Final thoughts: if you are looking to get a lot of bread for your buck (and time and effort), Batch #2 is the winner. Good luck, bakers!

Thursday, November 24, 2011

it's just a flesh wound

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I have been thinking about bandaids;
I have been thinking of the ways we use them
to cover up; wounds, secrets, hopes deferred.
I have been wondering why we let the heartbeats
fester, in the dark, underneath our chosen flimsical coverings.

I can poorly choose, but this will not help the ache;
it will, instead, keep it stagnant, pulsating
against the soul's pane, shuddering with
the anticipation of being released. But then I wonder:
this pain, when it is free where will it go? And who
will see it? These uncertainties can only be kept at bay
by bandaids. And this, I suppose, is why we use them.


© afterthoughtcomposer

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Saturday, November 19, 2011

The wealthy are faithless

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The wealthy are faithless.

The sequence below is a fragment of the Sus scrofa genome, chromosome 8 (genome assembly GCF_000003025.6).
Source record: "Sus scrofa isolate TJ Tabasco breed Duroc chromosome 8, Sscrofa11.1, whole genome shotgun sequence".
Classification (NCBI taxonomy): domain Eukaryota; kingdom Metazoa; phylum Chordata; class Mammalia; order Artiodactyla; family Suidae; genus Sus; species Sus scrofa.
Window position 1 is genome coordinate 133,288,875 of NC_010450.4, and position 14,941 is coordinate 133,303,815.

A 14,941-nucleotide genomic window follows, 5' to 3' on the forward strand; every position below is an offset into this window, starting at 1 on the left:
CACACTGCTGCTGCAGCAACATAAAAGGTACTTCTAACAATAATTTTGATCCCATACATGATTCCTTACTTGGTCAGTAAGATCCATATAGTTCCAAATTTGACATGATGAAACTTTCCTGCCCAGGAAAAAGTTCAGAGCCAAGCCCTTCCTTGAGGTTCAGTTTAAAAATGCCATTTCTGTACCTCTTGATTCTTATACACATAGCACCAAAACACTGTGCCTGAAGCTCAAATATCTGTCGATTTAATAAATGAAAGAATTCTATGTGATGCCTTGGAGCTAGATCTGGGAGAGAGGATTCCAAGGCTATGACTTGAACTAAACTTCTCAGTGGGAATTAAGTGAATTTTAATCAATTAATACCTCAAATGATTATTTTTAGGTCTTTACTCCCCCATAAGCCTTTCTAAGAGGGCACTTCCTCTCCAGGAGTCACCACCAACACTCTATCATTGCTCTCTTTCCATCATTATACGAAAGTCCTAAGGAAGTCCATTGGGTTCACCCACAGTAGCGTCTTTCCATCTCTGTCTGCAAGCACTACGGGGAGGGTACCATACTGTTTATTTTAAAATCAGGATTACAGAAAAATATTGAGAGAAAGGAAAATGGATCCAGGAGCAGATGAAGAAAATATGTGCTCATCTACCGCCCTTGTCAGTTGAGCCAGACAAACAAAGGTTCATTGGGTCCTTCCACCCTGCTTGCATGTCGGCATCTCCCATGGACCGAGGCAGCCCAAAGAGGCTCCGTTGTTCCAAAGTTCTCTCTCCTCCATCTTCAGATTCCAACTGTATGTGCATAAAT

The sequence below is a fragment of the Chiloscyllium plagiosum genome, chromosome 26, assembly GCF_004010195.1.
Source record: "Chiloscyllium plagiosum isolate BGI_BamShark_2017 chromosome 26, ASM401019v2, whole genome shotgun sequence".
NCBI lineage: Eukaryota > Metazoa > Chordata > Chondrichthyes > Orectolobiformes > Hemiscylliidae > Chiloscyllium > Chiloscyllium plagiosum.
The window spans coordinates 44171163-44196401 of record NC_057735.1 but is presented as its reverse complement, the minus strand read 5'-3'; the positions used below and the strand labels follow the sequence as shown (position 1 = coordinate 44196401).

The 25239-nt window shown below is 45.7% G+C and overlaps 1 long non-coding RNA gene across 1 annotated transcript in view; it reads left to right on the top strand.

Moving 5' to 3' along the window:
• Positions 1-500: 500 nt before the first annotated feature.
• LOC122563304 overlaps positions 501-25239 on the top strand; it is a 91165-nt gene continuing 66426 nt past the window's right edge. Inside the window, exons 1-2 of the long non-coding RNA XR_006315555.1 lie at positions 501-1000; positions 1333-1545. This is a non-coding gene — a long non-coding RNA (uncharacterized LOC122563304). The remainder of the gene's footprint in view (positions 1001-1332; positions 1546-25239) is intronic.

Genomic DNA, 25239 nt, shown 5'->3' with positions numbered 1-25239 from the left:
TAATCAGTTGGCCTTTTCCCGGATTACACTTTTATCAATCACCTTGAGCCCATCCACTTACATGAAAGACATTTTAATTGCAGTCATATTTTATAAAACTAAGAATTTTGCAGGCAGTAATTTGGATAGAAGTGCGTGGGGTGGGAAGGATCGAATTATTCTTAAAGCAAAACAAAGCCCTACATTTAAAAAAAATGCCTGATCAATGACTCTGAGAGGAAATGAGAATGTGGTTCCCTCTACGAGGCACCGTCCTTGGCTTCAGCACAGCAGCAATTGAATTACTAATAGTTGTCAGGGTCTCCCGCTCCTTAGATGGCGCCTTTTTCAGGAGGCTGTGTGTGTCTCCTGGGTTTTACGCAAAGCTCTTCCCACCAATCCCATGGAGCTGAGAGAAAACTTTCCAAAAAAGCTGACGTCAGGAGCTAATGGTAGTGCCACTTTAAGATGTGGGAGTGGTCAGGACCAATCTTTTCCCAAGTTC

The faithful are wealthy.
...which is it?
From the Church, I cannot find a common answer.

I am a sinner if I do not give 10%;
I am a saint if I give what I can;
I am a sinner if I give 10% with a cold heart;
I am a saint if I’m financially illogical;
Which is it?

If I had more faith, my debts would be erased;
My overabundant faith is an others-sourced money-tree;
God will bless me if I put myself in need; not if I keep myself out of it.
God’s hand is not formulaic.
Which is it?

Those who go without are holier than those that store up to provide for them;
Those who store up provisions are faithless in the matters of tomorrow;
Giving means nothing unless I do not have enough to give;
If I have enough to give, I am not giving enough;
Which is it?

Is it possible to be free from condemnation
by those who pick a different answer?
Or is popular opinion about faith always going to be subject
to the dollar sign and the zero.




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Friday, November 18, 2011

earth from space



ENLARGE this.



Time lapse sequences of photographs taken by the crew of expeditions
28 & 29 onboard the International Space Station from August to October,
2011...click on the "Vimeo" logo to see the original link for more credit information.
This was too beautiful not to share -- I simply can't get over it 
and have watched it every day this week.
This made me miss the Northern Lights like crazy.


fall, fashion, frugality